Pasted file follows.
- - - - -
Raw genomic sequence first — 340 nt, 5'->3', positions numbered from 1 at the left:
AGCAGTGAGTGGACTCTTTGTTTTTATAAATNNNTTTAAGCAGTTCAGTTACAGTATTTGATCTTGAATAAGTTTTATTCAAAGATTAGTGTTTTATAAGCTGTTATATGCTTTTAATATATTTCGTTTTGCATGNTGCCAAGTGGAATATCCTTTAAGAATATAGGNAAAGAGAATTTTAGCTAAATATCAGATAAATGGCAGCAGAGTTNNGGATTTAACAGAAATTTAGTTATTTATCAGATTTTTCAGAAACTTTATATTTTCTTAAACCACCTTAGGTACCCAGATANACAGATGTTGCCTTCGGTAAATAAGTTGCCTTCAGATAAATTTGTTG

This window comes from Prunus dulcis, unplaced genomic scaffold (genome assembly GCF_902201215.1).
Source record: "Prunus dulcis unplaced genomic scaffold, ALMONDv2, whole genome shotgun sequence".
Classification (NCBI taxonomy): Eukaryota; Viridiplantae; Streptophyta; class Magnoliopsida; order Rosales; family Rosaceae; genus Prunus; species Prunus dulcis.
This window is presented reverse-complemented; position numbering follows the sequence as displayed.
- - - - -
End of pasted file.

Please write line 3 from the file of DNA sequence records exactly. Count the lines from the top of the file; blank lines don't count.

This window comes from Prunus dulcis, unplaced genomic scaffold (genome assembly GCF_902201215.1).